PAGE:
It was such a childish, perfect retort. My brother and I smirked, while Mike reacted as though he had just made the anthropological discovery of the decade. “Really?!” he said, his braces fully exposed as his jaw dropped.

Chalk it up. Call it a win.

1. Did You Ever Stick Up For Someone?

There was a social hierarchy to the school bus. We all had assigned seats but the general understanding, the social contract that we had with our bus driver was the older you got, the further towards the back you were allowed to sit. I was aware of the mental fortitude required to be back there. The back was always louder than the front, the bus driver was out of earshot, and there were rumors that some kids scrawled lewd messages on notebook paper and pressed them against the window for passing cars to see.

At the start of my 5th grade year, I had graduated to back-of-the-bus status. We still had assigned seats, but now, with that last third of the bus in our grasp, we were elementary school kings.

My seatmate was this kid Kevin. He was was a gangly and skinny 10-year-old, with unfortunate avian features. Across the narrow walkway sat Paul who earned his cool status because he was the second kid on the block to own a Starter Jacket and, reportedly, decorated his room with a giant Stussy “S” he’d drawn on a piece of butcher paper. Paul’s goal was to make Kevin cry on a daily basis. When ran through all the usual scrawny insults and stick-man puns, he elevated his game to a scientific level. Once he learned in science class that birds had hollow bones, he used it on the way home, insisting, in shrill mocking tones, that Kevin’s bones were hollow too, which was his nose looked so much like a beak. Paul didn’t let up until Kevin cried, quietly at first, then burying his face into his Jansport sobbing.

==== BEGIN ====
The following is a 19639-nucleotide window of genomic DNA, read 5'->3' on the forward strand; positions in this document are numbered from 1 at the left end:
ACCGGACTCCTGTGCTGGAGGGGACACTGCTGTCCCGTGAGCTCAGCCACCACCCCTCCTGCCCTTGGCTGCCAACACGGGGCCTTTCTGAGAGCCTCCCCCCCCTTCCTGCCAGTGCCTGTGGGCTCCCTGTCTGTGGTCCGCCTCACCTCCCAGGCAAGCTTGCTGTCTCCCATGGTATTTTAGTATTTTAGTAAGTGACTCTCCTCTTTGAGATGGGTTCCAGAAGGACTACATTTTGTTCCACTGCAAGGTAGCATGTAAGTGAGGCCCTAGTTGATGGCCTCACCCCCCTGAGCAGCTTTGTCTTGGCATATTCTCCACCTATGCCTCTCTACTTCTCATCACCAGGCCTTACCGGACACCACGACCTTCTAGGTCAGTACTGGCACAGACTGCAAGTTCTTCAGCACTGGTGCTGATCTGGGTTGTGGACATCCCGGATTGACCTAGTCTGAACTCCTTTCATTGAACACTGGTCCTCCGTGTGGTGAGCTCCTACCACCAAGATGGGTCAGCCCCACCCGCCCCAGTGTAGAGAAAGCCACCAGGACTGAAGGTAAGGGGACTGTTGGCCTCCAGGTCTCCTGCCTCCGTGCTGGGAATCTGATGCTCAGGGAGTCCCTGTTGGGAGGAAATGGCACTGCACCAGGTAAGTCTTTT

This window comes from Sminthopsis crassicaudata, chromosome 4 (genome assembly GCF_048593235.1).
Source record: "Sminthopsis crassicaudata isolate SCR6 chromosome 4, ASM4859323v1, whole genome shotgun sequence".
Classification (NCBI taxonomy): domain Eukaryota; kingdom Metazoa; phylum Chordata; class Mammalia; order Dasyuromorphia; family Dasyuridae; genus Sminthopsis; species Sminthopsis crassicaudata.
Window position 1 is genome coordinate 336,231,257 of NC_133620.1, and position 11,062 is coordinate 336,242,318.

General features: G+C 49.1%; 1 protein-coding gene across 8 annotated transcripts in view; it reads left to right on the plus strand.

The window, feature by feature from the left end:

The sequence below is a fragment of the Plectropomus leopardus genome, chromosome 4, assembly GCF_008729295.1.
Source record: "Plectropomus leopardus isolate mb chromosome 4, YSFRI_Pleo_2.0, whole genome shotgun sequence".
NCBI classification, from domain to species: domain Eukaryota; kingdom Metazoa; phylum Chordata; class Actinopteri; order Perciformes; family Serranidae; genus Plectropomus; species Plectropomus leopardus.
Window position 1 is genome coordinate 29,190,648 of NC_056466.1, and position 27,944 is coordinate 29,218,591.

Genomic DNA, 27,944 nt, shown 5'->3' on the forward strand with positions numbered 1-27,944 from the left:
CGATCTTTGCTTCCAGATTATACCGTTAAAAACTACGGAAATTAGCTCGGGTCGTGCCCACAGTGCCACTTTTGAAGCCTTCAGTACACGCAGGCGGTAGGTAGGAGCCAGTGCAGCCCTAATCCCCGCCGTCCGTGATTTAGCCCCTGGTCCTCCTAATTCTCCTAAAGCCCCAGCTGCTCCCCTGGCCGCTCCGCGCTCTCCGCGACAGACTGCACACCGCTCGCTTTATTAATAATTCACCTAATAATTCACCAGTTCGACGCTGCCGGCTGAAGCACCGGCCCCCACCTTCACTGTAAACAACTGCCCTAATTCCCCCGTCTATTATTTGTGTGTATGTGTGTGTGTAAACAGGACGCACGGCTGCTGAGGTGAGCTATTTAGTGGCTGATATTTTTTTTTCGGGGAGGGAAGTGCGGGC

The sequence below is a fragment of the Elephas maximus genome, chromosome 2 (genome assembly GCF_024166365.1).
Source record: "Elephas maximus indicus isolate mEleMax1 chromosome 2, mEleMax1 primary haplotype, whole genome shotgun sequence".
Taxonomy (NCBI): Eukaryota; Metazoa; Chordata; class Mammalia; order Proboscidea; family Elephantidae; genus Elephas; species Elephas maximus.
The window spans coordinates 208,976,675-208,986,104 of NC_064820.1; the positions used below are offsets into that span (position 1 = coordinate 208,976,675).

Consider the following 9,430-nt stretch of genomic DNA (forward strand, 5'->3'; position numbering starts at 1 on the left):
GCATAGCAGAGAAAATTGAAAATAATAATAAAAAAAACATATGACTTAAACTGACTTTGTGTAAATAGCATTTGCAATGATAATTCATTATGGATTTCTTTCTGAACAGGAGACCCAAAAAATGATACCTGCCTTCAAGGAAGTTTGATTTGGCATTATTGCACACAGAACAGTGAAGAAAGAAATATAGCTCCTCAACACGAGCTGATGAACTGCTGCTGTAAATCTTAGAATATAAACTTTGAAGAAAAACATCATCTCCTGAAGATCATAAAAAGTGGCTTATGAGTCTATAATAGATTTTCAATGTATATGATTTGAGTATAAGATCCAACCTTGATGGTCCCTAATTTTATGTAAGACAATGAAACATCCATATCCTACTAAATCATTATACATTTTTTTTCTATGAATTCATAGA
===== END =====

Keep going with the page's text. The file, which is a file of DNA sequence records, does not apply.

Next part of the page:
Paul’s seat mate was Tommy, who, by virtue of pre-pubescent Darwinistic genetics, was considered the coolest kid on the block. He had blond hair. He could play sports. He was the first kid on the block to have a Starter Jacket.

I had been Tommy’s next door neighbor for the past three years and while, objectively, I didn’t have much cool cred to my name, Tommy liked me. He slept over a few times, we went bike riding, and tried to catch the local snapping turtle together. Tacitly, I had Tommy’s endorsement and protection, which sounds crazy seeing as how I was taller than almost all my classmates. I was bigger than them too, which wasn’t helpful. I was big in a wears-a-tee-shirt-at-the-swimming-pool way. And I was far from tough. I sucked at football, wrestling, really anything halfway physical.

I’d had my own brushes with kids like Paul. But now, with just one year left till (what I thought would be) the maturity paradise known as junior high, I was in the back of the bus and thought, “Let Kevin cry. Just be grateful it’s not you.”

That is until the day Paul started in on Kevin’s brother.

“Hey, birdie,” Paul said. “My brother said your brother killed himself.”

Kevin bit his lip and stared at the peeling dark green backing of the seat in front of him.

“Birdie,” Paul said, elbowing one of his friends. “Is it true? Is you brother dead? Did he off himself?”